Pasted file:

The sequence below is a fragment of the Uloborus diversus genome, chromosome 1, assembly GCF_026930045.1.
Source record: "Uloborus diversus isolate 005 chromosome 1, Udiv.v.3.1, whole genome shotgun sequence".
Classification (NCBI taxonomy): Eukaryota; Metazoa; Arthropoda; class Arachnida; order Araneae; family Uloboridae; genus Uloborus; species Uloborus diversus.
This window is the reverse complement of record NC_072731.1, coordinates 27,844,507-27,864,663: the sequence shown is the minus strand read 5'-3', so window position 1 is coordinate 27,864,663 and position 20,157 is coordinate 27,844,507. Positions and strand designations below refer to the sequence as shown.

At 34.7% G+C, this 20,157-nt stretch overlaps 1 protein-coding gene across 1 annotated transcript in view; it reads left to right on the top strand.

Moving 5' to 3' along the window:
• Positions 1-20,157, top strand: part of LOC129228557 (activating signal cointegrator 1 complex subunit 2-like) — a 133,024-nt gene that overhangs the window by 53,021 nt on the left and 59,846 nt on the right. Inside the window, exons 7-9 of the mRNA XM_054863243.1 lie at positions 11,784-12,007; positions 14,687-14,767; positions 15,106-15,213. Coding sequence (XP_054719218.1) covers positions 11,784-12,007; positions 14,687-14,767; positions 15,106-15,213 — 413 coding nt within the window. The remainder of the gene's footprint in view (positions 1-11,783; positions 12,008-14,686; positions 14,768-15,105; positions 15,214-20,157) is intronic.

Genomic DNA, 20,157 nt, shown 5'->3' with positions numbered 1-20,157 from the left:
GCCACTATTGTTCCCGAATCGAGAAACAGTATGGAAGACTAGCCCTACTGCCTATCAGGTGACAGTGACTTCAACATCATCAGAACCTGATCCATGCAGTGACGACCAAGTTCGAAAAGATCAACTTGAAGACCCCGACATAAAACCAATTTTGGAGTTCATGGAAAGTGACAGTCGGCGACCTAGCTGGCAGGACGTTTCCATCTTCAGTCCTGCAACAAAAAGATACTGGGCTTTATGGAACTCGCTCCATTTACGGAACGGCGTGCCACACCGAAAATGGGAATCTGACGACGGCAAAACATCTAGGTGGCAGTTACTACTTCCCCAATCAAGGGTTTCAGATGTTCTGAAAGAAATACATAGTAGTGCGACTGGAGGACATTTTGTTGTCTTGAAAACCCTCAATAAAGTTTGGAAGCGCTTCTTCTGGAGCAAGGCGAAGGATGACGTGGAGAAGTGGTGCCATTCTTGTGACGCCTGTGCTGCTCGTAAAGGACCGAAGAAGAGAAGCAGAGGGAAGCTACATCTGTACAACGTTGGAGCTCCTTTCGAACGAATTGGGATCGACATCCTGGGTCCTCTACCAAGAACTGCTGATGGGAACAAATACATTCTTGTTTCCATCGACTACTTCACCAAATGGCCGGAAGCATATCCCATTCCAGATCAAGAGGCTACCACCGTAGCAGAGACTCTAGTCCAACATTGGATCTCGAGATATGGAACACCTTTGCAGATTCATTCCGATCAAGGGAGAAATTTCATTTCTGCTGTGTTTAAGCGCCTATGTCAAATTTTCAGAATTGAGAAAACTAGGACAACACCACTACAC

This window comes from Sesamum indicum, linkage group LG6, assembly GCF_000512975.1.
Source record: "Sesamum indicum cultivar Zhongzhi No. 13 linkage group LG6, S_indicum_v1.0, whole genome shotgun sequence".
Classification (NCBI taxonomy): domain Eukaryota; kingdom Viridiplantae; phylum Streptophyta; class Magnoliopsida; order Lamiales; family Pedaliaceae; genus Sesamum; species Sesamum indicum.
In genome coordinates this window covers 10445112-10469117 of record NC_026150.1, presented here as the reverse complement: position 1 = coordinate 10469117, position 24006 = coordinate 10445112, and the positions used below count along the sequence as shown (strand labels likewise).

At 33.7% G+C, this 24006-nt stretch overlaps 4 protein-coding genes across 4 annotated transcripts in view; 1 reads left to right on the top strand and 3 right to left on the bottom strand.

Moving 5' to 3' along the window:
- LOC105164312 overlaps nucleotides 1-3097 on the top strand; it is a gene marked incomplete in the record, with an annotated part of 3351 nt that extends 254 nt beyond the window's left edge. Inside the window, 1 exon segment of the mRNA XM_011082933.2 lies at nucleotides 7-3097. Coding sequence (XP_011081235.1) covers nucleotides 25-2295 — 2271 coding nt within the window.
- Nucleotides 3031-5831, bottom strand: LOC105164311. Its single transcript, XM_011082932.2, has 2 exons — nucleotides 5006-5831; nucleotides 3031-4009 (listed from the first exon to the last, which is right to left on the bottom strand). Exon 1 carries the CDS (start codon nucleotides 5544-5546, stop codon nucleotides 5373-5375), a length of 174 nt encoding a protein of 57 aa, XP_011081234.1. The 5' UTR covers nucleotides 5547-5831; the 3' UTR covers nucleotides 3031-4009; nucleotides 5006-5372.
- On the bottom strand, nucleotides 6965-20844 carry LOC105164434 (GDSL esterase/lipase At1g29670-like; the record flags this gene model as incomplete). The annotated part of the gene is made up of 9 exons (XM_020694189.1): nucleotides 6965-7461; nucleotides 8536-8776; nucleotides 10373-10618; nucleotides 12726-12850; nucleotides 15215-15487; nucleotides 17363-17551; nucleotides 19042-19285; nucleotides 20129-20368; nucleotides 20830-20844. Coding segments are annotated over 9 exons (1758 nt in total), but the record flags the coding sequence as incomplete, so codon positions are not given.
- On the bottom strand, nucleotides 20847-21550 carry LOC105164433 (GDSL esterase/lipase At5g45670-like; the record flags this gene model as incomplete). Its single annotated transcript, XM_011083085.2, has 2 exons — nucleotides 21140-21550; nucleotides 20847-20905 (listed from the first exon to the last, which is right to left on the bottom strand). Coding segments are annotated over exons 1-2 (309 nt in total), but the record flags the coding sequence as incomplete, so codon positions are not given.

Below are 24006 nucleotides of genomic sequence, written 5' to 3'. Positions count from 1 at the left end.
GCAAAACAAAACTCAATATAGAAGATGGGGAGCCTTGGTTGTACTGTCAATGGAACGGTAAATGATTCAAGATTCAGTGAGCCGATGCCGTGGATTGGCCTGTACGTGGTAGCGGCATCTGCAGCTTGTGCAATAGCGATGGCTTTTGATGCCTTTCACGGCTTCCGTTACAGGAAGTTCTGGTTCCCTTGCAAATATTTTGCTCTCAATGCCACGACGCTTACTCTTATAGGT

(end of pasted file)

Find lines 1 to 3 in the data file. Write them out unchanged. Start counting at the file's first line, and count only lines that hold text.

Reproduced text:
The sequence below is a fragment of the Uloborus diversus genome, chromosome 1, assembly GCF_026930045.1.
Source record: "Uloborus diversus isolate 005 chromosome 1, Udiv.v.3.1, whole genome shotgun sequence".
Classification (NCBI taxonomy): Eukaryota; Metazoa; Arthropoda; class Arachnida; order Araneae; family Uloboridae; genus Uloborus; species Uloborus diversus.